Most of the amethyst is an attractive shade of medium lavender. Generally, there is no smoky caste that a lot of amethyst has. Much of the material has interesting white chevron banding. I did not see any material that was clean enough to facet, but much of it should make good cabochon material. After I got home, I polished a piece, which turned out nice. Larger chunks should make good decorative pieces, while smaller fragments should tumble polish nicely.

Mineral Specimens

The new site also promises to be a good source of mineral specimens. Terminated crystals are numerous. Most are in the two-to-three-inch range, but I found one about seven inches long by four inches across. In some areas, there were layers of amethyst several inches thick with terminations on one, or both, sides. I saw one small piece that had doubly terminated amethyst crystals.

Adam picked up a couple of pieces of amethyst associated with what appears to be botryoidal hematite. The purple color of amethyst is caused by iron, so the presence of hematite, an iron oxide, could explain the presence of amethyst instead of white quartz.

Jim and I were given free rein to collect. Hussain and Lahrou had dug out piles of amethyst, so there was not much need for the hammers that Adam had brought along. While Jim only took a few pieces, I soon had more than I could carry. Every time I thought “that’s enough,” I would find another piece that I could not pass up (Sound familiar?).

Bringing Amethyst Specimens Down the Mountain

Thankfully, Lahrou and Adam volunteered to carry some of it back to the car for me. Going down was in some ways harder than going up had been. I had to slowly pick my way down to the bottom of the hill, but from there the rest of the walk to the car was not bad. A good drink of water and an electrolyte tablet, and I was good to go.

The vein is about three feet thick and mostly solid amethyst.

Getting a pile of amethyst down from the site was one thing. Getting home with it was another. There was no way I could get on a plane with all of it, and mailing it back would have cost a small fortune.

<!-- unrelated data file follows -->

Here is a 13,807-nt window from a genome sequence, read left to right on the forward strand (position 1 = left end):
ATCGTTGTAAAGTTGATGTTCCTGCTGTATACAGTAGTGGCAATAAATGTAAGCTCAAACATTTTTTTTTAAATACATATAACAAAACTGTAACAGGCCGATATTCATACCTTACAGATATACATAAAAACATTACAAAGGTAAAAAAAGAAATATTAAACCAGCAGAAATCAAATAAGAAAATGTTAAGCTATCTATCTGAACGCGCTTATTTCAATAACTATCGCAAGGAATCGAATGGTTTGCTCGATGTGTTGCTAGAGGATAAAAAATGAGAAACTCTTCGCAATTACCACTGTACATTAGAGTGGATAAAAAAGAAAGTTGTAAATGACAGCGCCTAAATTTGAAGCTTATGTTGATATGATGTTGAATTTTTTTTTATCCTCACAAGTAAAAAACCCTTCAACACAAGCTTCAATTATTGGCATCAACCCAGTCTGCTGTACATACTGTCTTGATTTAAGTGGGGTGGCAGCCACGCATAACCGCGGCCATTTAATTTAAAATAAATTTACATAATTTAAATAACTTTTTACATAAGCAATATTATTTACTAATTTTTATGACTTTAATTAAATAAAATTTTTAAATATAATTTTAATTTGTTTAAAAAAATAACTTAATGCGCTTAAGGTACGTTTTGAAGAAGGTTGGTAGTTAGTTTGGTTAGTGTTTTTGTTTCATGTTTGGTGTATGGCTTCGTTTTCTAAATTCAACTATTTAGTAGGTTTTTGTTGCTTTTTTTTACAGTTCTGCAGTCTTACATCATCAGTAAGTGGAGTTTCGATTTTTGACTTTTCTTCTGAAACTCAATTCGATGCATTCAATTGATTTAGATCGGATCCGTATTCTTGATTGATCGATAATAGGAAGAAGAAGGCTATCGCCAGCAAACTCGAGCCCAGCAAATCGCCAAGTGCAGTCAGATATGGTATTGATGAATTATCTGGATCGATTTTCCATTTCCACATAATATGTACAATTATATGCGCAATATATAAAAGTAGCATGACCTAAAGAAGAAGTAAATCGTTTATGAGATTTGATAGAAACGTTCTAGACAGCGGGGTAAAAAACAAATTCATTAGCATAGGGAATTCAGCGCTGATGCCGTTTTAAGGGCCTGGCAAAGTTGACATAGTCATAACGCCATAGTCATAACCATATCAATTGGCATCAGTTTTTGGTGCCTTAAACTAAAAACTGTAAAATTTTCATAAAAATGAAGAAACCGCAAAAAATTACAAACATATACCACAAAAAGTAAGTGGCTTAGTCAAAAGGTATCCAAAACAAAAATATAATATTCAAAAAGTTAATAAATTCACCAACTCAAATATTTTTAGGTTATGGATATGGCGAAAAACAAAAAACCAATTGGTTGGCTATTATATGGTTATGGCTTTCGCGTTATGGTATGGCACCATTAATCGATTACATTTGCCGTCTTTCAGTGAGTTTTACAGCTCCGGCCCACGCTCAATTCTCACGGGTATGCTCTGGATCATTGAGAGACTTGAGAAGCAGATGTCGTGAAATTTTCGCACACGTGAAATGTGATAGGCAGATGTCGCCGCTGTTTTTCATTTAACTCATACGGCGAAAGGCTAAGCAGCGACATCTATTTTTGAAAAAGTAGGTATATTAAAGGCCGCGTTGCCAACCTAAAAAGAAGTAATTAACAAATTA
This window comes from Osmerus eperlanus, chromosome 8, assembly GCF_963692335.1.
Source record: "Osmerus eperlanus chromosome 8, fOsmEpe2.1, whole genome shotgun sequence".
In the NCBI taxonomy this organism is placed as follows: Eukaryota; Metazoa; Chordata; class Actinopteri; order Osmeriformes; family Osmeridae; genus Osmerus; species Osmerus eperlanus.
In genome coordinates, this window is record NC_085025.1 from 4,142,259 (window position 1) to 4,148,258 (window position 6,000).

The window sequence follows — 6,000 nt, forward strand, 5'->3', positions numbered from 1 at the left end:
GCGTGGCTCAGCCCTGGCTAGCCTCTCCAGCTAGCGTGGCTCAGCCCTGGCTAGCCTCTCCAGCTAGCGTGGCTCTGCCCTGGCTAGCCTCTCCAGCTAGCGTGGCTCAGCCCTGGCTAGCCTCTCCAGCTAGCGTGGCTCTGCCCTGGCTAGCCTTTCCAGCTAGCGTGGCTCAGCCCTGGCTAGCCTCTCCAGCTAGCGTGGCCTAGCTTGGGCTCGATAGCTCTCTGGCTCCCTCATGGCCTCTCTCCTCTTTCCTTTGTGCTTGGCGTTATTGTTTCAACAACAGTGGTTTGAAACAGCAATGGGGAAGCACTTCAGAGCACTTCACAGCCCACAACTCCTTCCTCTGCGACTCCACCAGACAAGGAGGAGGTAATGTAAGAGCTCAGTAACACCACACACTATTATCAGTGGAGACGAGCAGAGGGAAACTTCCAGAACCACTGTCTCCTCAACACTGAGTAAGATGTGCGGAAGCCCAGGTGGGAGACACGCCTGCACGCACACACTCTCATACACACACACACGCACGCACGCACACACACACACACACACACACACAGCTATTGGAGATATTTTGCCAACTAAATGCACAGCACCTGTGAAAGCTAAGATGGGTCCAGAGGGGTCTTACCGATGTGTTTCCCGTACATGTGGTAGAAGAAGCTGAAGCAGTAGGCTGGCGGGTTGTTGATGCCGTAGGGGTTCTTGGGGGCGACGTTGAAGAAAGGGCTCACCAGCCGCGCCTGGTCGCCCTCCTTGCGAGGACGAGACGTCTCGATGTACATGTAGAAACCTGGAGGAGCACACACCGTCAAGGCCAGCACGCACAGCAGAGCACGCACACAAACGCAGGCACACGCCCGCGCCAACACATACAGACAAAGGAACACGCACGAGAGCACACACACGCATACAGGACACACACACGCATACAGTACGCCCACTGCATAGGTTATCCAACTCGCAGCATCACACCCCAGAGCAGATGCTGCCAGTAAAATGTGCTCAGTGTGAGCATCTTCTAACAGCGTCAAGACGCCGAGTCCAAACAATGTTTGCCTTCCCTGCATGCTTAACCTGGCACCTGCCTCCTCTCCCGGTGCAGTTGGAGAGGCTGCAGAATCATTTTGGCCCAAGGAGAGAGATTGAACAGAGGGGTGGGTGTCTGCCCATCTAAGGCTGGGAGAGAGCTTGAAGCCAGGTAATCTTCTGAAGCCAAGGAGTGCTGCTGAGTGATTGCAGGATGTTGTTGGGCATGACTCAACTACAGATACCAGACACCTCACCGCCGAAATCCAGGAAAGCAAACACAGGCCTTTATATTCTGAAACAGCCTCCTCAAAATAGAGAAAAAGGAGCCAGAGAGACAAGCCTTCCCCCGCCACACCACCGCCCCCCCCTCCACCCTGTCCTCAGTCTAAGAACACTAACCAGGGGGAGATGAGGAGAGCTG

Fortunately, Adam and Aissa are major fossil and mineral dealers. Their business is large enough that every year they send a shipping container full of fossils and other merchandise to Tucson. Adam graciously offered to send my amethyst along with his shipment.

Since I go to the Tucson shows every year, getting it home from there would be relatively simple. I thus cleaned and packed a few choice pieces in my suitcase, and let Adam take the rest. Unfortunately, when I was in Tucson, the shipment had not yet arrived. However, it arrived soon thereafter, and Adam was able to ship it me at a reasonable cost. Everything arrived safe and sound.

Much more exploration of the site will be needed to fully assess potential amethyst production. It is unknown how far the exposure extends on the surface, or how deep it goes. There is also at least one other vein that has not been excavated. The potential is there, however, for the site to become a major source of both specimens and lapidary material.

Adam indicated that he was interested in commencing mining of the new amethyst deposit, provided that someone else does not already own the mineral rights to the area. If someone still owns the rights to the old copper mine, for example, it could also include the area where the amethyst occurs. Adam says that Moroccan mining laws are complex, and it may take quite a while to sort it all out.

When I saw Adam a few months later in Tucson, he said that there had been little progress. Regardless, I feel fortunate to have been among the first people to see this new discovery. I wish Adam success in his pursuit of it and hope to see his amethyst on the market in the future.

This story about digging for amethyst stones appeared in the October 2021 issue of Rock & Gem magazine. Click here to subscribe! Story and photos by Bob Farrar.